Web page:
We live in a world where we can build a multi-six-figure business from our laptop. But the milestones it takes to reach that level of growth can be daunting, especially when the online space is so noisy!
Why do you feel a need to rush to scale, when the support we need to get there we may not be ready for?
Why Does it matter what Phase of Business You’re In?
When it comes to growth, the last thing you want to do is follow corporate tactics to reach your small business’s potential!. For one— the problems of a lean startup is vastly different than an established, 20+ person business. You are going to need different things, and require a different level of support (and overhead) to help you sustain your business.
The way we can diagnose where to start building in support and what you should focus on strategically, is through identifying what phase of business you’re in.
This keeps you from trying to build operationally for something you don’t need yet, and guide you on where you can prioritize support so you can grow sustainably.
This model was something developed by Neil C. Churchill and Virginia L. Lewis in 1983, and published by the Harvard Business Review. I’m referencing it to speak directly to the operational support for those in the coaching and service provider industry.
The 5 Phases to Growing Your Online Business
This is the beginning-beginning. You are focused on gaining and delivering results for clients, and testing to see how viable the business is. This stage can look like a lot of cold calling, asking friends and family for referrals, and casting your net wide to get the
A lot of service providers will lean on social media or word of mouth to get their services out there.
The name of the game for growth here is leveraging your own CREATIVITY. You are experimenting with what sticks, what isn’t resonating, and taking in a LOT of data to formulate processes to build into formal systems down the track.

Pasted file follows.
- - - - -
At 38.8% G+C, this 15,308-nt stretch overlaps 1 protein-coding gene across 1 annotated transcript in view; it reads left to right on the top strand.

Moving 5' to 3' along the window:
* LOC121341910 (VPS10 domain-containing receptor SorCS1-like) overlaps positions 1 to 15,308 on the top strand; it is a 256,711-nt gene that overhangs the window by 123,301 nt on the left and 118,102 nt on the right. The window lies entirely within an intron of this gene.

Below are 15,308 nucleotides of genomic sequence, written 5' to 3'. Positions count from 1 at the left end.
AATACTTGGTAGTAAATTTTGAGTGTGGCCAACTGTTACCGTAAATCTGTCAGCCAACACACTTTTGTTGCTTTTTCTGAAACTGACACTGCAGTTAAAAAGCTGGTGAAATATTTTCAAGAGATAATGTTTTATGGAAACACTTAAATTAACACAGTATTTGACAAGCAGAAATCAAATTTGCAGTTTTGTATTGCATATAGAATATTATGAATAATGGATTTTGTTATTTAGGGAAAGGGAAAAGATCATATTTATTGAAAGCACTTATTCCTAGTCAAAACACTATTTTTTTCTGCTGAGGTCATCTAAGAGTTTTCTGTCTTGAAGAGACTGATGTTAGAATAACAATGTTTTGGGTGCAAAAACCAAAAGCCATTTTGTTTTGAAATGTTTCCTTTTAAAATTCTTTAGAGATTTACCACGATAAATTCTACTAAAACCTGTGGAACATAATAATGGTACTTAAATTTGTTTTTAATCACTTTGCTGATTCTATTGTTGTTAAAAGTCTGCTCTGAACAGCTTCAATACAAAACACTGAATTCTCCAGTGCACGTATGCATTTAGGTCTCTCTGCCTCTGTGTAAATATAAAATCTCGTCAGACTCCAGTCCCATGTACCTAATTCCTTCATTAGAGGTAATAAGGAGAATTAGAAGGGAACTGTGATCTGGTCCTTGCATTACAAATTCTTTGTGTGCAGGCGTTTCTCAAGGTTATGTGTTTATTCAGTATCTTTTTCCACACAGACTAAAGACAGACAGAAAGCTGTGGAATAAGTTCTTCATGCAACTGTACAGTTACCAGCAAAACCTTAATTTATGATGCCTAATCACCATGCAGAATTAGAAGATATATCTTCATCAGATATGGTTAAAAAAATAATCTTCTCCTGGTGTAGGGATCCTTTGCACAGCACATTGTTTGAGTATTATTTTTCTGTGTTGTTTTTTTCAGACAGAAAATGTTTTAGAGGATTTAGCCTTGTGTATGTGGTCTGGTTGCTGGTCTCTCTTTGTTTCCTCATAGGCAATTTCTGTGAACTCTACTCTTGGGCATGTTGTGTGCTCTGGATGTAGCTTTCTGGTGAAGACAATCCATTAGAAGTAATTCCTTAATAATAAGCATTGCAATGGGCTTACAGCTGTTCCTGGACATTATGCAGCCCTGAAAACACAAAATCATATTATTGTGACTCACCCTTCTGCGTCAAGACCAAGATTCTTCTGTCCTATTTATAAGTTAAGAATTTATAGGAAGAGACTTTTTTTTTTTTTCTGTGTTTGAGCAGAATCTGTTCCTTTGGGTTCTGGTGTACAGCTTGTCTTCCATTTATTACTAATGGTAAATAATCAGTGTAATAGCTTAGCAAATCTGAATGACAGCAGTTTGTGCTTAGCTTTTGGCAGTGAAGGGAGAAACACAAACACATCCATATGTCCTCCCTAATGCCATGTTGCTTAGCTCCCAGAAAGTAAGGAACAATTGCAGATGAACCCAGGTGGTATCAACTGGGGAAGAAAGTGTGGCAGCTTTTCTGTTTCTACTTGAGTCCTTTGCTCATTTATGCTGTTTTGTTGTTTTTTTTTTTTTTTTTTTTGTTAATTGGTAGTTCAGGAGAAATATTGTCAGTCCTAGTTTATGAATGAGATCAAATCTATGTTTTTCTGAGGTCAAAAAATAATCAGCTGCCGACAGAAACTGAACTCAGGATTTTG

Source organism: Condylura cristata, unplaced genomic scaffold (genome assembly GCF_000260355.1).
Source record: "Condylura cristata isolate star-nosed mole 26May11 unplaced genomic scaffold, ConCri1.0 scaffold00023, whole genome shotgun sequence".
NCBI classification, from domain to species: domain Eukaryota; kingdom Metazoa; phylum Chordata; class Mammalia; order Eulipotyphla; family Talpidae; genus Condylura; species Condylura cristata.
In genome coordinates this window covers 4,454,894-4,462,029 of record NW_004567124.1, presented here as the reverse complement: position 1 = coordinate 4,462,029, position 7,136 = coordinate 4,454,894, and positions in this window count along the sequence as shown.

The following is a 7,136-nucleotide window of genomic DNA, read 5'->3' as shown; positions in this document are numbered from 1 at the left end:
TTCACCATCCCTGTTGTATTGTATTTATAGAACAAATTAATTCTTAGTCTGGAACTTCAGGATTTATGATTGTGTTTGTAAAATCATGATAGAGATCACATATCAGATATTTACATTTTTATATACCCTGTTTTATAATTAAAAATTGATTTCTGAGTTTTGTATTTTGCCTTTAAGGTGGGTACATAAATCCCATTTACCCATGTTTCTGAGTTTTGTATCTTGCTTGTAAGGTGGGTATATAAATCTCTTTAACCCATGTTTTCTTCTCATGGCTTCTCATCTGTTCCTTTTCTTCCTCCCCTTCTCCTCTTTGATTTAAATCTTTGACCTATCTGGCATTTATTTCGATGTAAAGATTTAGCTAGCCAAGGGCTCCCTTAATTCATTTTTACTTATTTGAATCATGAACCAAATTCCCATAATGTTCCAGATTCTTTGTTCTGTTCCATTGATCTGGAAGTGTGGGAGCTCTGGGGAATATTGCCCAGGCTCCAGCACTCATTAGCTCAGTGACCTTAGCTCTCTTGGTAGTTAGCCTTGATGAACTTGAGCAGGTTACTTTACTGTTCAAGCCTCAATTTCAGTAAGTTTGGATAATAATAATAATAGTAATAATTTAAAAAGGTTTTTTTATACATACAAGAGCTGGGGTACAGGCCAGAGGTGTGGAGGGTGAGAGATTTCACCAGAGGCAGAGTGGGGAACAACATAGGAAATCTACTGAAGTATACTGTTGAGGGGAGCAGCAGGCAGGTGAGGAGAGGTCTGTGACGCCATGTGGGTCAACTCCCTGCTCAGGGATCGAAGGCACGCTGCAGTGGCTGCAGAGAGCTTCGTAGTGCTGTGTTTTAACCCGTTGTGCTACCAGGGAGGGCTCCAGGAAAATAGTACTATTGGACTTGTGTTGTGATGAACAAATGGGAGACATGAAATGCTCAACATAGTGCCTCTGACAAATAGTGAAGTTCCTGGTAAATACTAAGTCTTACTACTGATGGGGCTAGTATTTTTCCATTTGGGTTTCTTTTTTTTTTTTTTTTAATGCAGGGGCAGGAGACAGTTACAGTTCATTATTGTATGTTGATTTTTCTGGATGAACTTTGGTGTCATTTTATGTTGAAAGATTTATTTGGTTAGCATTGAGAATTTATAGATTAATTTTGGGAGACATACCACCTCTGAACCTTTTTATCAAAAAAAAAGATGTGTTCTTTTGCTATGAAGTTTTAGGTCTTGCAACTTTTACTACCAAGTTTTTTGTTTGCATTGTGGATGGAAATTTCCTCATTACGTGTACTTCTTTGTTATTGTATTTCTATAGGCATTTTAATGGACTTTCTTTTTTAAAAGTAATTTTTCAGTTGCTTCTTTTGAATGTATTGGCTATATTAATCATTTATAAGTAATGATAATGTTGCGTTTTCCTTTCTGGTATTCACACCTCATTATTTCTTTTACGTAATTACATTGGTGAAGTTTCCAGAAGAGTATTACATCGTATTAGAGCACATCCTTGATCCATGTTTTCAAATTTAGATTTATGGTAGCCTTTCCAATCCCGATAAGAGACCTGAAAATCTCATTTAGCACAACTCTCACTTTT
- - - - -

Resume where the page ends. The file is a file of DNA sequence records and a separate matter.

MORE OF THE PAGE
Right now, the goal is to keep up enough cash flow to keep the business alive and gather enough data to solidify whether or not this business is worth pursuing.
While this phase is the most energy-intensive of all the phases, you can prioritize the organization of your client files, and information you find yourself sending over and over again (via social media or to clients) to begin formulating templates and keep backend files clear
Bonus — you can organize these things in Google Drive with one folder for clients, one folder for marketing, and one folder for Ops to get into the habit of creating a space for all the work you’re doing.
Businesses that stay in business move into Survival. Now that viability has been proven, it’s about generating enough revenue to finance growth for the next stage (and beyond), and profit to begin seeing a return (however small) in your business.
Here, growth is focused on direction. While you are still pretty close to your business, now you can start seeing the patterns of what IS working to keep clients happy, and tweaking your marketing efforts to begin attracting clients consistently.
While your systems development won’t be the most sophisticated thing here, you CAN rely on the organization built in Phase 1 and turning what was once an experiment into more defined processes that you can create templates for and even better, documentation for.
As you start to flesh out more processes, the more sophisticated your operations can get.
Great support to think about here is utilizing your current resources to build credibility without adding too much to your plate.